12/28/2012 1:08:00 PM Coppelia: Bolshoi Ballet in Cinema Renowned Moscow production debuts on big screen at Fisher Theatre
A doll come to life, love triangles, illusions, doubles – the story of Coppelia is just as intriguing and fanciful today as it was in 1870.
The Sedona International Film Festival presents Ballet in Cinema on Monday, Jan. 7 when it hosts the big screen premiere of “Coppelia” from the famed Bolshoi Ballet in Moscow.
The Sedona International Film Festival presents Ballet in Cinema on Monday, Jan. 7 when it hosts the big screen premiere of "Coppelia" from the famed Bolshoi Ballet in Moscow. There will be one show at 4 p.m. at the festival's Mary D. Fisher Theatre.
A doll comes to life, love triangles, illusions, doubles - the story of Coppelia is just as intriguing and fanciful today as it was in 1870! From the Bolshoi Ballet; Original choreography by Marius Petipa recreated by Sergei Vikharev. Starring Viacheslav Lopatin and Natalia Osipova.
Serge Diaghilev famously described Coppélia as "the most adorable ballet in the world, a unique pearl in the history of dancing." Unlike most classical ballets, Coppélia is a comedy. It was designed to be charming, tender and sweet at a time when political tensions were high and signs of impending revolution filled the streets of Paris. Composer Leo Delibes, always in line with the pulse of the times, eschewed theatrical trends of irony and mockery and instead gave Parisians a ninety minute escape into a zone of total cultural peace and social stability. Coppélia was the first ballet to incorporate folk dances into the choreography and while in 1870 this might have implied a sense of futility and doom, what endures in today's production is its carefree quality of lightness and romance.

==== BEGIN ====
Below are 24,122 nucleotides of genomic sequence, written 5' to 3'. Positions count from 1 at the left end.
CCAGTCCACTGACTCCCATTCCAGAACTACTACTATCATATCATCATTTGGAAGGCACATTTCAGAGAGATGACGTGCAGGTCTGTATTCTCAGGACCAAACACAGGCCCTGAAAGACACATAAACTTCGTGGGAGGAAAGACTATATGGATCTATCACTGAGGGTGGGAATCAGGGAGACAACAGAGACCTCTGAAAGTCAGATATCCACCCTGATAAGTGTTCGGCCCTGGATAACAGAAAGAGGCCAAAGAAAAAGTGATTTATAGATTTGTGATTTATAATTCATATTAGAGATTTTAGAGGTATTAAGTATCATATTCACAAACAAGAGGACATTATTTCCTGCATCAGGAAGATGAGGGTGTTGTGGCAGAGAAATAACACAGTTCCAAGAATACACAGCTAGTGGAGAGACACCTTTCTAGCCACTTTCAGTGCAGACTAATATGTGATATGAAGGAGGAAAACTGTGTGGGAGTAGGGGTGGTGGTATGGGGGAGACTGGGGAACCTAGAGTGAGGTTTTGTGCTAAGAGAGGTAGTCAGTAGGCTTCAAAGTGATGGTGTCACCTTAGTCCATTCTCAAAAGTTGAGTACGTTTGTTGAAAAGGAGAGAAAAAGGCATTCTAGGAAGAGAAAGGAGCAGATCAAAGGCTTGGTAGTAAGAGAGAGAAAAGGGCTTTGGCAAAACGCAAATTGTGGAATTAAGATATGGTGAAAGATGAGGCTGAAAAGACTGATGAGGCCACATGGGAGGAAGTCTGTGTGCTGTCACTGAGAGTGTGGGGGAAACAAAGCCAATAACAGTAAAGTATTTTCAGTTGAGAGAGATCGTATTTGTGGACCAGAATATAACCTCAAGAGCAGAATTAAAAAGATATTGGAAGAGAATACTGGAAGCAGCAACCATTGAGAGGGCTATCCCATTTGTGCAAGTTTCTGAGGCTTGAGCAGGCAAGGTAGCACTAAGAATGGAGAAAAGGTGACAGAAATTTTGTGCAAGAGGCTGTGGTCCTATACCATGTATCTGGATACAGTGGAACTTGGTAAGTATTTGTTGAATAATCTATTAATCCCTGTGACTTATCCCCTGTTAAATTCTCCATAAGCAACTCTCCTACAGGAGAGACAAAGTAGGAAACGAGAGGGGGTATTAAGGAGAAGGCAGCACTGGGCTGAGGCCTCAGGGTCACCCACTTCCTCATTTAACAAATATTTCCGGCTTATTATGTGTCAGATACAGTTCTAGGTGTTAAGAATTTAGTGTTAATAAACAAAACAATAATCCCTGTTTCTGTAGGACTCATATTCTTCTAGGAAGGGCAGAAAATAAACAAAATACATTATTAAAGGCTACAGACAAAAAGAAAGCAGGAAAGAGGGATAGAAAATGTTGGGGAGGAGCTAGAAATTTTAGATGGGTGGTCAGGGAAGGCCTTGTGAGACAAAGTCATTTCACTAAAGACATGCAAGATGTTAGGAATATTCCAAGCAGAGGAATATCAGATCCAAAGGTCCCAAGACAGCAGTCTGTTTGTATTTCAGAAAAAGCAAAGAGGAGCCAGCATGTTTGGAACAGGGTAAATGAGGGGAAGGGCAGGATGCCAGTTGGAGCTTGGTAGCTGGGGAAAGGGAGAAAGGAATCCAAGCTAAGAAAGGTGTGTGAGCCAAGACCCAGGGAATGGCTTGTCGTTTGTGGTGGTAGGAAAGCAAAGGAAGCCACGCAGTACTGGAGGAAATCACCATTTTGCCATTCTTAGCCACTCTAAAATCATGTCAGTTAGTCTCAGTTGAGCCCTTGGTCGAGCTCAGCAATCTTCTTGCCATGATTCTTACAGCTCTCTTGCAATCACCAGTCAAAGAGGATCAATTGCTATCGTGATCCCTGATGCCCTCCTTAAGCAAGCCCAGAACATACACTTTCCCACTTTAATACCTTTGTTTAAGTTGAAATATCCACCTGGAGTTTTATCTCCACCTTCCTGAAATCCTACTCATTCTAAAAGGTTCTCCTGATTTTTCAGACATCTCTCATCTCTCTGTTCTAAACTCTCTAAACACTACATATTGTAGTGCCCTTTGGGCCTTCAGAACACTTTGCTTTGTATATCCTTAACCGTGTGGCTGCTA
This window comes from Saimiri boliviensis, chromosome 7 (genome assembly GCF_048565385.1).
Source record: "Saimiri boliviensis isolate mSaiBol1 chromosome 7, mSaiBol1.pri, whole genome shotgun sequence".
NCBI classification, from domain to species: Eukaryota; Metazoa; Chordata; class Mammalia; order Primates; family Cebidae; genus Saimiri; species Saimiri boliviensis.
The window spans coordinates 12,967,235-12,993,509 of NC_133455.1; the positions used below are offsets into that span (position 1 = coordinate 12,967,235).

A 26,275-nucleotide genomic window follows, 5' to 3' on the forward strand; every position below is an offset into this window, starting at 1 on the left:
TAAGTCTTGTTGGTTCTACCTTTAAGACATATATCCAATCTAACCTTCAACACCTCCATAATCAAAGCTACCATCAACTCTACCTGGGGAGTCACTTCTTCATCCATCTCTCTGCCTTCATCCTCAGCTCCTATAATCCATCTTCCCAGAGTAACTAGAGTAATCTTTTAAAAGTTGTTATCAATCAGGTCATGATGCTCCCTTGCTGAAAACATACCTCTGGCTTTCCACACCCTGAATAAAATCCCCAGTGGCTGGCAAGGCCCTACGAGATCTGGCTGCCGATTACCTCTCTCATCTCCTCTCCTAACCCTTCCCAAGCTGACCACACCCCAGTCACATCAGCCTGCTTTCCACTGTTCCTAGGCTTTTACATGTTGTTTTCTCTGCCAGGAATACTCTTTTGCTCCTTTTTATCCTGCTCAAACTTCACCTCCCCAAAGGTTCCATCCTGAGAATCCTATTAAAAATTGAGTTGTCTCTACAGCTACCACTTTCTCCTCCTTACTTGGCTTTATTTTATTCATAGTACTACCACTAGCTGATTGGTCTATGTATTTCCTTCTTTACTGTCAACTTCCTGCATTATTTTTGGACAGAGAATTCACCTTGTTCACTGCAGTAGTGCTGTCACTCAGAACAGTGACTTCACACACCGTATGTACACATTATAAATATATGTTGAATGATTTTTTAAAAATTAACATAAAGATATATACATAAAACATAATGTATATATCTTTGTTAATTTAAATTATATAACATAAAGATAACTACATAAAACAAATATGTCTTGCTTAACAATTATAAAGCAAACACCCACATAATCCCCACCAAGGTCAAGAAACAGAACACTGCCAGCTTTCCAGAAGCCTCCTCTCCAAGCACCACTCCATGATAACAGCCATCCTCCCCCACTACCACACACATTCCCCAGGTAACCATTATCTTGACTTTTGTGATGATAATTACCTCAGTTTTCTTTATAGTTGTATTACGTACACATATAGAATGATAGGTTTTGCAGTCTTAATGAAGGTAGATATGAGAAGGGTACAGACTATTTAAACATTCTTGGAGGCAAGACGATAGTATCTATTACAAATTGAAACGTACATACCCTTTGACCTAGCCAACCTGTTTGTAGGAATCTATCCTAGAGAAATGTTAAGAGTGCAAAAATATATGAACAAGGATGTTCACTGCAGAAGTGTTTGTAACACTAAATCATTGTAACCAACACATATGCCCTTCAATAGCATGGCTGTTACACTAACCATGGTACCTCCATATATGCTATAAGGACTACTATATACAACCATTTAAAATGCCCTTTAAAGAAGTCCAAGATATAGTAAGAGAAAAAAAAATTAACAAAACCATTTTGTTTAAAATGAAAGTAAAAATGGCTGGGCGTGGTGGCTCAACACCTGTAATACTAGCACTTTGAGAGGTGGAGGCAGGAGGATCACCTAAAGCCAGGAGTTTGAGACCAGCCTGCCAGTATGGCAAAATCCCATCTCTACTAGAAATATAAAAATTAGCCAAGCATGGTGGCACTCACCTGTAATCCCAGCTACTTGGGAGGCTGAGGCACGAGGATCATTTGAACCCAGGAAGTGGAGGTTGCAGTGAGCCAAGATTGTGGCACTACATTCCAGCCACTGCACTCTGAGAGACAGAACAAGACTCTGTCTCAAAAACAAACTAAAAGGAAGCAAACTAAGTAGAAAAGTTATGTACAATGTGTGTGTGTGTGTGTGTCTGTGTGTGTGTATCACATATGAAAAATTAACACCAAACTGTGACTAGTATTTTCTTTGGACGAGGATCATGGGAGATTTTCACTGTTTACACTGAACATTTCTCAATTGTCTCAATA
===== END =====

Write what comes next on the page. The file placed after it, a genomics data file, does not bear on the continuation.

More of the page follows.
In its present form, Coppélia is a unique example of a unified Paris-St. Petersburg choreographic style. Although Arthur Saint-Léon notated his original version of Coppélia in 1870, contemporary productions are based on Marius Petipa's 1884 restaging, which included many changes and additions. The result of this is a ballet that merges the complementary strengths of both choreographers.
Saint-Léon was brilliant when it came to solo variations and small ensembles, in which he demonstrated both French elegance and the French sense of measure. Petipa, on the other hand, embodied the grand style of St. Petersburg - perfect form and full-blown corps de ballet compositions. Even more importantly for Coppélia, Saint-Léon was prone to theatrical playfulness while the usually cautious Petipa always strove for pure form and strict lines. The inherent tension in these two choreographers' styles distinguishes Coppélia within the Classical canon as a ballet that is as charmingly playful as it is choreographically well conceived.
"Coppelia" will be shown at the Mary D. Fisher Theatre on one day only: Monday, Jan. 7 at 4 p.m.
Tickets are $15, or $12.50 for Film Festival members. Tickets are available in advance at the Sedona International Film Festival office or by calling 282-1177.
Both the theatre and film festival office are located at 2030 W. 89A, in West Sedona. For more information, visit: www.SedonaFilmFestival.org.